The cliff hanger from The Stolen Earth was along the lines expected but the specifics were different from what many predicted. The Doctor did not regenerate into a new form as he used the severed hand to the regeneration once he was healed. While the possibility of two Doctors being created was considered, it was a surprise to see both of them being in the form of David Tennant, with one being half-human. This did serve as a conclusion for the love story which gradually developed between Rose and The Doctor as Rose would now be able to have a half-human version of The Doctor who could both return her love and grow old with her. American audiences are now seeing Billie Piper (and quite a bit of her) on the Showtime seriesSecret Diary of a Call Girl.
Donna’s fate was not as happy. She had several minutes of glory as a Time Lord but she had to have her memory of her time with The Doctor erased.
Elisabeth Sladen has stated she believes this will also be the last time she will be appearing on Doctor Who, but she will be continuing on with The Sarah Jane Adventures. The episode ended with Martha and Mickey leaving with Jack. Jack did offer Martha what he billed as a better job than returning to U.N.I.T. Perhaps Martha, and possibly Mickey, will join Torchwood following the death of two regulars at the end of last season, assuming Freema Agyeman’s new role does not interfere with this.
Next season David Tennant will be appearing in Hamlet with Patrick Stewart and instead of a regular season there will be four Doctor Who specials, beginning with the usual Christmas episode. Teasers airing at the end of Journey’s End reveal that it will feature the Cybermen. Being free from a weekly series, Russel T. Davies can move on to other projects, as he told The Daily Mirror:
“I have got about 27 ideas boiling in my head and that is the main reason why I’ve left,” he says. “I love Doctor Who and I never want to go off it or get bored. Right now I want to go and work on series five, but I know that means it is the right time to leave.
“I get a lot of people who want me to come and make a family drama for them. But having done Doctor Who I have done the best – anything else would pale in comparison.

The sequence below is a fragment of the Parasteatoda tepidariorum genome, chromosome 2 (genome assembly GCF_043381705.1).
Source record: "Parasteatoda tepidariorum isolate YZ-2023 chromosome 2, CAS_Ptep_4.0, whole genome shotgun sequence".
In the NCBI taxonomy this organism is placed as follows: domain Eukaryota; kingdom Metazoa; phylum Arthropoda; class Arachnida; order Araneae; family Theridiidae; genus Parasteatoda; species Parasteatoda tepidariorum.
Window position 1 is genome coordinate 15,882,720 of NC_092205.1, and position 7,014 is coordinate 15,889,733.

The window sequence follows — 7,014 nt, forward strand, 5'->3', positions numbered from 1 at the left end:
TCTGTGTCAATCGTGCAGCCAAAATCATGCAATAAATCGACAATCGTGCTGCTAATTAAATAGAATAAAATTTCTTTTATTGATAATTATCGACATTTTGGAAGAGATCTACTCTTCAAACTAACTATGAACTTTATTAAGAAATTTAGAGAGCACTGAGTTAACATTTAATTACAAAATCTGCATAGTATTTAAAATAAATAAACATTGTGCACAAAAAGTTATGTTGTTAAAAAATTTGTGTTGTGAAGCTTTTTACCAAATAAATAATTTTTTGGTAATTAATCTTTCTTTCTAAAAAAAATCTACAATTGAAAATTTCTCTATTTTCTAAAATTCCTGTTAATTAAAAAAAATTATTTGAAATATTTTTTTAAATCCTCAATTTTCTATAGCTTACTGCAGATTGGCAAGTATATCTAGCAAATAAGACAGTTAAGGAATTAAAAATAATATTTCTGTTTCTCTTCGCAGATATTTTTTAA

“I have almost got to go and do adult stuff, something a bit cheeky or sexy.
“I will just see which thing comes to the front of my mind first and start with that.”
It is a slow week in the United States with the 4th of July holiday. The SciFi Channel is taking a week off from Doctor Who due to the holiday, but this has been a very interesting week for those watching in the U.K. and those of us downloading the episodes after they are shown there. This post contains very major spoilers and those watching on the SciFi Channel might want to hold off on reading. The spoilers are far more significant than the news which leaked ahead of time that the Daleks play a major part and that Davros has survived. If you read further, you have been warned.
The Stolen Earth is part of an effort of Russell T. Davies to really go out with a bang as he concludes his tenure as show runner. The earth is literally stolen and then attacked by a new Dalek race cloned directly from Davros. The story brings together all of the supporting characters who have been companions to The Doctor since the series returned: Torchwood’s Capt. Jack Harkness (John Barrowman), Sarah Jane Smith (Elisabeth Sladen), Dr. Martha Jones (Freema Agyeman) and Rose Tyler (Billie Piper) unite to battle the Daleks.
The Doctor is reunited with Rose in the final moments but gets mortally injured, setting up the tremdous cliff hanger for the finale, Journey’s End. The episode will be an extended sixty-five minute show. Having the earth in danger is not a big enough cliff hanger for Davies to end on as viewers would have no doubt that The Doctor would manage to save the earth. Instead Davies came up with the biggest cliff hanger possible as The Doctor began to regenerate.
There are many possible ways for this cliff hanger to play out. It could turn out to be a failed regeneration and The Doctor might remain in the form of David Tennant. The other extreme is that David Tennant really is leaving and they have done an incredible job of keeping this a secret in Great Britain, where a change in the actor playing The Doctor really is big news.
I suspect that something in between these two extremes might occur. There very well might be a new Doctor formed from the regeneration, but the question would be how long he (or she) would be around. The episode might end with a cosmic reset, which would be easy to do with the current story possibly occuring outside of normal time.
Another consideration is that there might be two Doctors for some time. We might both have a new Doctor for the regeneration and there has been speculation that the David Tennant form will be cloned back from the severed hand in the Tardis. This would be a way around the limit in regenerations which are possible, allowing the series to continue for many years to come. If there are two doctors, this might even last through next year as instead of a regular series there will be special episodes, with Tennant not necessarily staring in all. Perhaps whatever happens in the season finale will not be totally resolved for another year.
The fate of David Tennant’s Doctor is not the only question. Donna is not expected to return as a companion next year. She might simply return home with her family, or other possibilities exist. There has been speculation that the reason Donna has been able to control The Tardis is that she is actually a Time Lord, possibly The Rani. Maybe Catherine Tate will regenerate herself by the end of the season but her character will remain in the series.